Memristor, also known as a resistance switch, is an electronic device whose internal states are dependent on the history of the current and/or voltage it has experienced. With their working mechanisms based on ion migration, the switching dynamics and electrical behavior of memristive devices highly resemble those of synapses and neurons. This has made memristors a promising candidate for brain-inspired computing with significant advantages in speed-energy efficiency. Built into large-scale crossbar arrays to form neural networks, memristive devices perform in-memory computing with a massive parallelism by utilizing physical laws (such as Ohm’s law for multiplication and Kirchhoff current law for accumulation). Their ability to directly interface with analog signals from sensors without analog/digital conversions could further reduce the processing time and energy overhead.
I will first talk about the development of high performance HfO2 and SiO2 memristors, crossbar arrays with 2 nm feature size, and three-dimensional circuits with eight crossbar layers. I will then showcase the integration of large memristor crossbar arrays for analog signal and image processing, and the implementation of multilayer memristor neural networks for machine learning applications including pattern recognition, time series regression and human gait classification. Finally, I will briefly introduce a diffusive memristor as a bio-realistic synapse and neuron emulator, an all-memristor based neural network, and other applications of memristors in reconfigurable radiofrequency systems and hardware security.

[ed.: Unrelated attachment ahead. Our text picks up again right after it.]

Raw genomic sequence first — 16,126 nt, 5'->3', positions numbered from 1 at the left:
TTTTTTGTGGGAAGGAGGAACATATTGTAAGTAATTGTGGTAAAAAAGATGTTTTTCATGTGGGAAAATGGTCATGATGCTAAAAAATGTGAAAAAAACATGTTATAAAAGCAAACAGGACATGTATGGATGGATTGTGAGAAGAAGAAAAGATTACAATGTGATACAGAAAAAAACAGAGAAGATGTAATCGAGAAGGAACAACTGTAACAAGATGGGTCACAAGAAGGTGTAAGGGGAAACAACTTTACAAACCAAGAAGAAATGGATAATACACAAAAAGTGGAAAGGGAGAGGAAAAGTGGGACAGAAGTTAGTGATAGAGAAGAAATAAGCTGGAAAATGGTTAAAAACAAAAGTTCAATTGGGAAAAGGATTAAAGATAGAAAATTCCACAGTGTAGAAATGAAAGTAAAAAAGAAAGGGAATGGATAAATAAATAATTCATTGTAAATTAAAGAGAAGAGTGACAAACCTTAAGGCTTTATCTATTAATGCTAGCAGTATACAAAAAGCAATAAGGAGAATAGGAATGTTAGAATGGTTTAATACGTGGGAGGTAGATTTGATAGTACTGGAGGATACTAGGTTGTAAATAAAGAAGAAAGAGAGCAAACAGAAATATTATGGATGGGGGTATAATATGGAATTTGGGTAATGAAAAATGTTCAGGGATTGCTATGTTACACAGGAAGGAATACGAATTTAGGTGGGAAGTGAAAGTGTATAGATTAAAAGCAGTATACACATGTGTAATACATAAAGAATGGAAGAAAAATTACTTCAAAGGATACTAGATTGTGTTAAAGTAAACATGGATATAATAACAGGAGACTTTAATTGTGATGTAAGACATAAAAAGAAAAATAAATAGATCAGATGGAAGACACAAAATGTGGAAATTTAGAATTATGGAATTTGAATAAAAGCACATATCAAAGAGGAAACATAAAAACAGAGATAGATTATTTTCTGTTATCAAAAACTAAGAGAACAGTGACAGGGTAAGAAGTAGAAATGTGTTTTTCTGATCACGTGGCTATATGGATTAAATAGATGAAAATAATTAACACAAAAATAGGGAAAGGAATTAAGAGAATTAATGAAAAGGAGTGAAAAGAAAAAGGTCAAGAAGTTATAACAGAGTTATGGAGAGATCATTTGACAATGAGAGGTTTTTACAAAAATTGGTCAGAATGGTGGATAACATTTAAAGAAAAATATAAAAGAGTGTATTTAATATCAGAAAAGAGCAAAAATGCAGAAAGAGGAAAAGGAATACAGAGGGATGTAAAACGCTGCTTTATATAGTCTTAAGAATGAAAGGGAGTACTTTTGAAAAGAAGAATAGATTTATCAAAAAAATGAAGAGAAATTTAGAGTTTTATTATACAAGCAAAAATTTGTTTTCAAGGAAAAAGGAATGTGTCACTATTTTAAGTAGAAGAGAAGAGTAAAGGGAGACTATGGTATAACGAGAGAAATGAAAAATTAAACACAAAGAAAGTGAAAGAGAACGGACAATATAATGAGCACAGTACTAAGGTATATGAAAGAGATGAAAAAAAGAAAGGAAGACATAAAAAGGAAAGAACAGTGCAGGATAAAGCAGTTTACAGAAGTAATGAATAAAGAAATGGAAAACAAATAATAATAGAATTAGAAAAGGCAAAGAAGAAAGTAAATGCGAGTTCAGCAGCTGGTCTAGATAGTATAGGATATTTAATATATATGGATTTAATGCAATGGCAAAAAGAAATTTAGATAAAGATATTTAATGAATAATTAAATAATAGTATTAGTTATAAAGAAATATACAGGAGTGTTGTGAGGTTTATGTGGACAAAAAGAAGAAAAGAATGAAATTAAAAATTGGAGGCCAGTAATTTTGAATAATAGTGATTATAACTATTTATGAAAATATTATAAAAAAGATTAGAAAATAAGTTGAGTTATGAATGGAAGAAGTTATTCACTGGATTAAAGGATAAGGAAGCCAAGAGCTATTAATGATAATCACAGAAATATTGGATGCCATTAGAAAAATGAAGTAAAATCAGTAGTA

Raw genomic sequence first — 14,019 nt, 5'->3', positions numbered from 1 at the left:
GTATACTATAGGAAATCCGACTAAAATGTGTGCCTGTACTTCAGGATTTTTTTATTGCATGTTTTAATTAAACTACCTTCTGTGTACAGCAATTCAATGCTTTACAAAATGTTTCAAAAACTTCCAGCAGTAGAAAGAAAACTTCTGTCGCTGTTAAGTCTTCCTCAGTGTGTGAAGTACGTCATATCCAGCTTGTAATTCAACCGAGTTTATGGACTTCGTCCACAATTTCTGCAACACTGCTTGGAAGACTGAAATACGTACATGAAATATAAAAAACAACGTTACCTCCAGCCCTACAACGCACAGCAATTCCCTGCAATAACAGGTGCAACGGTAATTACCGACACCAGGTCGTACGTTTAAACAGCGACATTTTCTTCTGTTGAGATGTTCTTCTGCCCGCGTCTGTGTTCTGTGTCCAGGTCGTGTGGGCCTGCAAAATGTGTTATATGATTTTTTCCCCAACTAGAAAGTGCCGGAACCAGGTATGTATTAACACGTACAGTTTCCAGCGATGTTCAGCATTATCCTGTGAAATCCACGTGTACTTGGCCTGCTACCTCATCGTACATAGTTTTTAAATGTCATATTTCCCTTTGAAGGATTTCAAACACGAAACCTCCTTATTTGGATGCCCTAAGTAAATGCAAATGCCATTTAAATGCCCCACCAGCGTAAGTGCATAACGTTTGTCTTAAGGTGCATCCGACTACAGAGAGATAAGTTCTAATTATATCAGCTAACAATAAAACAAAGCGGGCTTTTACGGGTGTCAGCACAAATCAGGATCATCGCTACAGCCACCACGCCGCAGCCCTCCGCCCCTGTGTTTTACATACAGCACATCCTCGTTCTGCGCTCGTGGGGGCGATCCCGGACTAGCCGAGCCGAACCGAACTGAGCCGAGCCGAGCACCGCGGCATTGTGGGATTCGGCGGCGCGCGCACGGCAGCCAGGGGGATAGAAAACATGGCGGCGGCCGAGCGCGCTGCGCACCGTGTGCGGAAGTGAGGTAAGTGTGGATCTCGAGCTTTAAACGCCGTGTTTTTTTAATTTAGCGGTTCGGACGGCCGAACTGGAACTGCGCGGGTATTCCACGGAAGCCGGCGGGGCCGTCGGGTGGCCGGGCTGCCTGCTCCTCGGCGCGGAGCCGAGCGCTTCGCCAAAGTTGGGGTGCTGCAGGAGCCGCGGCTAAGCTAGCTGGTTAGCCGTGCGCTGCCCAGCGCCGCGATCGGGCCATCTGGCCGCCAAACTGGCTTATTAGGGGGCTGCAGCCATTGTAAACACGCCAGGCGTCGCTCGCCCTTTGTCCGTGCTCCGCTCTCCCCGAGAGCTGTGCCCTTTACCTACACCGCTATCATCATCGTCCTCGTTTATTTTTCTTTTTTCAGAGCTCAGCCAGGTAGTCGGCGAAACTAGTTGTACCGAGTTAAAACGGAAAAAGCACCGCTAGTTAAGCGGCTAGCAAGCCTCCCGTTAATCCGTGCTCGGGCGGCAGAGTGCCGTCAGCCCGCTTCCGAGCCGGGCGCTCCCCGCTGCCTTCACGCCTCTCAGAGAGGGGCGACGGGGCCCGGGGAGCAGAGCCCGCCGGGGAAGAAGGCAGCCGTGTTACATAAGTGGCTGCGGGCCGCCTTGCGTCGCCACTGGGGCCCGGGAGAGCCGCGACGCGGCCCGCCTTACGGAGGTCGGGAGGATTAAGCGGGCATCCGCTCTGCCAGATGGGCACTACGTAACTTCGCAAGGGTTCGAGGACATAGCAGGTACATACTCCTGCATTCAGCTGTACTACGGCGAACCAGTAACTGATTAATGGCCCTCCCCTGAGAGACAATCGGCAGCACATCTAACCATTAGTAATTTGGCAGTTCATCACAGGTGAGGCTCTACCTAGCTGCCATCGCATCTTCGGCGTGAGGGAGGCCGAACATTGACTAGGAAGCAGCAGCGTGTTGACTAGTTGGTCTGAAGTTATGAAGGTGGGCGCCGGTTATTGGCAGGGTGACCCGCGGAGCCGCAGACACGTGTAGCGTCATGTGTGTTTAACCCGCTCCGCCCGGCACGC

Dr. Xia is a professor of Electrical & Computer Engineering at UMass Amherst and head of the Nanodevices and Integrated Systems Lab (http://nano.ecs.umass.edu). Before joining UMass, he spent three years at Hewlett-Packard Laboratories. He received his Ph.D. in Electrical Engineering in 2007 from Princeton University. Dr. Xia's research interests include beyond-CMOS devices, integrated systems and enabling technologies, with applications in machine intelligence, reconfigurable RF system and hardware security. He is a recipient of DARPA Young Faculty Award, NSF CAREER Award, and the Barbara H. and Joseph I. Goldstein Outstanding Junior Faculty Award. Dr. Xia is a senior member of IEEE and a senior member of SPIE.